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Dangerous Category 4 Hurricane Willa closes in on Mexico coast


Authorities rushed to evacuate low-lying areas and set up shelters as an “extremely dangerous” Hurricane Willa with winds of 230 km/h headed toward a Tuesday afternoon landfall along a stretch of Mexico’s Pacific coast dotted with highrise resorts, surfing beaches and fishing villages.

Farther south, meanwhile, Mexican officials reported late Monday that there had been 12 deaths related to heavy rains from tropical storm Vicente.

This image provided by the National Oceanic and Atmospheric Administration shows Hurricane Willa in the eastern Pacific on a path to smash into Mexico’s western coast. (NOAA via AP)

Willa briefly reached Category 5 strength, then weakened a bit to Category 4. But the U.S. National Hurricane Center warned that it still was likely to bring “life-threatening storm surge, wind and rainfall” to parts of west-central and southwestern Mexico.

Workers taped up windows in hotels and officials ordered schools closed in a low-lying region where towns sit amid farmland tucked between the sea and lagoons. A decree of “extraordinary emergency” was issued for 19 municipalities in Nayarit and Sinaloa states, the federal Interior Department announced.

‘It’s for their security’

Officials said 7,000 to 8,000 people were being evacuated from low-lying areas, mostly in Sinaloa state.

The hurricane was expected to first pass over or near the Islas Marias, a group of islands about 96 kilometres offshore that include a nature preserve and a federal prison. Forecasters said Willa would then blow ashore in late afternoon somewhere along a 220-kilometre stretch from the resort city of Mazatlan to San Blas.

Enrique Moreno, mayor of Escuinapa, a municipality of about 60,000 people lying on Willa’s potential track, said officials were trying to evacuate everybody in the seaside village of Teacapan. He estimated 3,000 were affected but he expected some would try to stay.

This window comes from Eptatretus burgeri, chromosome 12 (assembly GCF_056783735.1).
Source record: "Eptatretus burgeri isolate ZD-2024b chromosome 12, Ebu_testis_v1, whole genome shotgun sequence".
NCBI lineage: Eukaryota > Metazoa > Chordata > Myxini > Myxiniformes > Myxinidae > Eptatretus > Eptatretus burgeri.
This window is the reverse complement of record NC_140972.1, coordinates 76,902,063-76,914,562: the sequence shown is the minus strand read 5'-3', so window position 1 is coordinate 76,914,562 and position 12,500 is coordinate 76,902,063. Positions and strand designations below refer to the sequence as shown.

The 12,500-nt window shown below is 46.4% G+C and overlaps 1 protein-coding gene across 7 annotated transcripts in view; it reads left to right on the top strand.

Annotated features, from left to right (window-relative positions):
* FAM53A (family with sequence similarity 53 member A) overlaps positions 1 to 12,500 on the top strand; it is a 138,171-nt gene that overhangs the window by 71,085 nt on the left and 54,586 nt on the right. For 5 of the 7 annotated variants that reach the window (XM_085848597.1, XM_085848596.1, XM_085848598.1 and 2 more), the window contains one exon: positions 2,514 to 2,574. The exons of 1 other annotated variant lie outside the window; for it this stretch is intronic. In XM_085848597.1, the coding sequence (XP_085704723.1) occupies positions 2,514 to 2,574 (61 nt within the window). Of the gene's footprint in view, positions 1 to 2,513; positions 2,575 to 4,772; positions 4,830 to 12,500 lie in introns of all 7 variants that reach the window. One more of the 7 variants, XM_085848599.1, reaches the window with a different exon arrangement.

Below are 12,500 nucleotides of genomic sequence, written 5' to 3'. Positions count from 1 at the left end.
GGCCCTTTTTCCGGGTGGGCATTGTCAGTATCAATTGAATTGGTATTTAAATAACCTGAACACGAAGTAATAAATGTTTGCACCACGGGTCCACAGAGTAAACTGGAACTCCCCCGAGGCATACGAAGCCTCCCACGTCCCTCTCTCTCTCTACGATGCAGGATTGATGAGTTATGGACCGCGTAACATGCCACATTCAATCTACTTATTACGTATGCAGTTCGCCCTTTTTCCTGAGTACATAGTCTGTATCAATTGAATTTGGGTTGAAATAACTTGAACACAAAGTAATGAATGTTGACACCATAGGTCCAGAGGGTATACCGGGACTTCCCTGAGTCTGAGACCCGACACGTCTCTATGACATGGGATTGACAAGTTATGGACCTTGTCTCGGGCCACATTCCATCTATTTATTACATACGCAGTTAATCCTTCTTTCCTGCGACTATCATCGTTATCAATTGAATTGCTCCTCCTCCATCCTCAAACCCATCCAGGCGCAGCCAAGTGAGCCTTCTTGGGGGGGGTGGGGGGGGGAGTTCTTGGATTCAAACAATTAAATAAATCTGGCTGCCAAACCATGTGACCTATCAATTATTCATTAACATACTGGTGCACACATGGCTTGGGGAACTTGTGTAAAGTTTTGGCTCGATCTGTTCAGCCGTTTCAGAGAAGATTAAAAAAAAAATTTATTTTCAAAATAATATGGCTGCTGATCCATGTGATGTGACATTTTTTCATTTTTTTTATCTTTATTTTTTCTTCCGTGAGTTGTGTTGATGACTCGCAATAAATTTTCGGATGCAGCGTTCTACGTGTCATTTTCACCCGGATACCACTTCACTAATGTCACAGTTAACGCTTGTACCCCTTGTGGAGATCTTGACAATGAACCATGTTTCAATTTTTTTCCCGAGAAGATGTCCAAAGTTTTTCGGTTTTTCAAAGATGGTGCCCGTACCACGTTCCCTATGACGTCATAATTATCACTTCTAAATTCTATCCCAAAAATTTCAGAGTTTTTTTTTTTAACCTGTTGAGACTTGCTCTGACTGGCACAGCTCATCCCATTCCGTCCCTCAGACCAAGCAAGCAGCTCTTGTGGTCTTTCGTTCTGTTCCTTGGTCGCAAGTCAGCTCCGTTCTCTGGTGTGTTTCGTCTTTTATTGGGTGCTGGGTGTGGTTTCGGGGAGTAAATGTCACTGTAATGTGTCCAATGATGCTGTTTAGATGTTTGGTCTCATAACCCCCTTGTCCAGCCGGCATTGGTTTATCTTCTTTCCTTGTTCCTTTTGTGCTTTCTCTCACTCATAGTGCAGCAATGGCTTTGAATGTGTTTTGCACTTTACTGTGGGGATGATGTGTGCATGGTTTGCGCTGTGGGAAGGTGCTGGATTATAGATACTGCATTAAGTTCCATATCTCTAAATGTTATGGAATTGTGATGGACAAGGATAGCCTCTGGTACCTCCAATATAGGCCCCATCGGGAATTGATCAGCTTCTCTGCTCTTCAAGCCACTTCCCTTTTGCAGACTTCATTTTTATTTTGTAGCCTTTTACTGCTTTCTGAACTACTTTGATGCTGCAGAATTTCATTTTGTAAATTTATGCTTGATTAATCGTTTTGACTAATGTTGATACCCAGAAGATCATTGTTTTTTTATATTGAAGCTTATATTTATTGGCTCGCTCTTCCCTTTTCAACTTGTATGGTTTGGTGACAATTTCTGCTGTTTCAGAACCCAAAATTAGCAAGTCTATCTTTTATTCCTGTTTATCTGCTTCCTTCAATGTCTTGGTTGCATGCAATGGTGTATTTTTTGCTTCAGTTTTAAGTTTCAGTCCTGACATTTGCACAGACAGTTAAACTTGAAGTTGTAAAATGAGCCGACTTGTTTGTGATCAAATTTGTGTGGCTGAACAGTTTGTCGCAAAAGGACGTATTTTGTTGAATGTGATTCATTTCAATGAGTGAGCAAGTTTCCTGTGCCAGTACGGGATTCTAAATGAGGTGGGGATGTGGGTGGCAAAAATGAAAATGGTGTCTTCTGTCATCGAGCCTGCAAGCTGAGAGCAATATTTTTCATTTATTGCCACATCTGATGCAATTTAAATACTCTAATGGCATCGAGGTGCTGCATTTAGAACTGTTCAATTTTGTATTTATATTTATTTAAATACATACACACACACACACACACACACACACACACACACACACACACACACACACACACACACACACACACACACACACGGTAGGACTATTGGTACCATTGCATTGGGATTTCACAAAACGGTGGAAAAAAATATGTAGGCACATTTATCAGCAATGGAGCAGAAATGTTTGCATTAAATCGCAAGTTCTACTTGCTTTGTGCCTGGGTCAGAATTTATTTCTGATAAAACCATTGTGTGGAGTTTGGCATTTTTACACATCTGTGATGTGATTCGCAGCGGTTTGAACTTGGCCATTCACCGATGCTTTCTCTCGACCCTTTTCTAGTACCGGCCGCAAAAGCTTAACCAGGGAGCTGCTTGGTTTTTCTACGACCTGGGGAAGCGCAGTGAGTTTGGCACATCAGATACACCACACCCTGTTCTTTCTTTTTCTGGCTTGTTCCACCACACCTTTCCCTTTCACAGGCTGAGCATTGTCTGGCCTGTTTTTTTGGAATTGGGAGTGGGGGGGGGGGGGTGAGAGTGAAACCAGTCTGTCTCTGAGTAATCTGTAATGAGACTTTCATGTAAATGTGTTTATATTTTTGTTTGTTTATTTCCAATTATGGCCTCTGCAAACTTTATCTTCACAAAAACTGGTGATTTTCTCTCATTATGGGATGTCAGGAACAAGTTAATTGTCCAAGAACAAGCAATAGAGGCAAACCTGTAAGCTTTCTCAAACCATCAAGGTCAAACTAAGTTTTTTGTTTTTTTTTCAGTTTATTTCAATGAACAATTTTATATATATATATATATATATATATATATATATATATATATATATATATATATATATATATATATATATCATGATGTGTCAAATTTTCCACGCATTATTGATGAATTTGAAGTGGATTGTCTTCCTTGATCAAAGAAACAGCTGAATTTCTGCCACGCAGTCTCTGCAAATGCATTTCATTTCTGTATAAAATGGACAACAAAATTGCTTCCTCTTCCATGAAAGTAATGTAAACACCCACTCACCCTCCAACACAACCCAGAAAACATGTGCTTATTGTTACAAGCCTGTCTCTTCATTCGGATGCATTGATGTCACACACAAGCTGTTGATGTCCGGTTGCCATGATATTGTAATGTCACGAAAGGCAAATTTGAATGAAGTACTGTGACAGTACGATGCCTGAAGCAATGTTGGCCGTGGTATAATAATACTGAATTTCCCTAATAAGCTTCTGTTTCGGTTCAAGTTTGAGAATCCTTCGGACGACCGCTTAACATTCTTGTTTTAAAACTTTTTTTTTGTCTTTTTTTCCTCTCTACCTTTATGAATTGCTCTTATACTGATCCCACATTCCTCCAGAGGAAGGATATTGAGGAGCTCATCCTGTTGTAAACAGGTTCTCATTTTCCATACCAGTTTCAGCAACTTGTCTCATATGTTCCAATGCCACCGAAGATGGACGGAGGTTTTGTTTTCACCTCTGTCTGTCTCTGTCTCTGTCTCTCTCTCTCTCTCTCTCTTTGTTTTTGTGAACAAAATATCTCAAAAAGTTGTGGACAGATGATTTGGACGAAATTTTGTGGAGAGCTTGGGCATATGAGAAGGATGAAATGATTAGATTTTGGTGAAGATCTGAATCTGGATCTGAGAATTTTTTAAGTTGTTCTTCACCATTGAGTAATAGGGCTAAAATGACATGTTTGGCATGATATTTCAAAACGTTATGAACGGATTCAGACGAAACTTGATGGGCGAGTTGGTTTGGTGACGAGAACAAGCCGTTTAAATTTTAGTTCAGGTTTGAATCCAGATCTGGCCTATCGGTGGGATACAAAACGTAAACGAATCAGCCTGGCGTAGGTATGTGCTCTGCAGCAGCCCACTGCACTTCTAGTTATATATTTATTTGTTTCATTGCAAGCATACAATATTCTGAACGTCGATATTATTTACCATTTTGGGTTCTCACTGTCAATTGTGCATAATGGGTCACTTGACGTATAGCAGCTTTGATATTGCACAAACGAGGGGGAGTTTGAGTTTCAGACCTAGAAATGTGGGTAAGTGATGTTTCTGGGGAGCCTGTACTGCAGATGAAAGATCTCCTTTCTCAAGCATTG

“The people don’t want to evacuate, but it’s for their security,” he said.

Home to large number of expat Canadians

About 100 kilometres up the coast in Mazatlan, with a metropolitan-area population of about 500,000, Mayor Jose Joel Boucieguez said officials prepared shelters and were closely monitoring low-lying areas. Mazatlan is a popular vacation spot and home to a large number of American and Canadian expatriates.

Late Monday, Willa was centred about 140 kilometres southwest of the Islas Marias and 310 kilometres south-southwest of Mazatlan. It was moving north at 15 km/h, but was forecast to make a turn to the northeast during the night.

Hurricane-force winds extended 55 kilometres from the storm’s core, and tropical storm-force winds were up to 205 kilometres out.

The U.S. hurricane centre warned that Willa could bring 15 to 30 centimetres of rain — with up to 45 centimetres in some places — to parts of Jalisco, Nayarit and Sinaloa states, with flash flooding and landslides possible in mountainous areas.

Farther to the south, a weakening Tropical Storm Vicente was expected to dissipate soon, but it still caused heavy rainfall that caused dangerous flooding in southern and southwestern Mexico.

Officials in Oaxaca state said seven adults and five children had lost their lives in drownings or mudslides.





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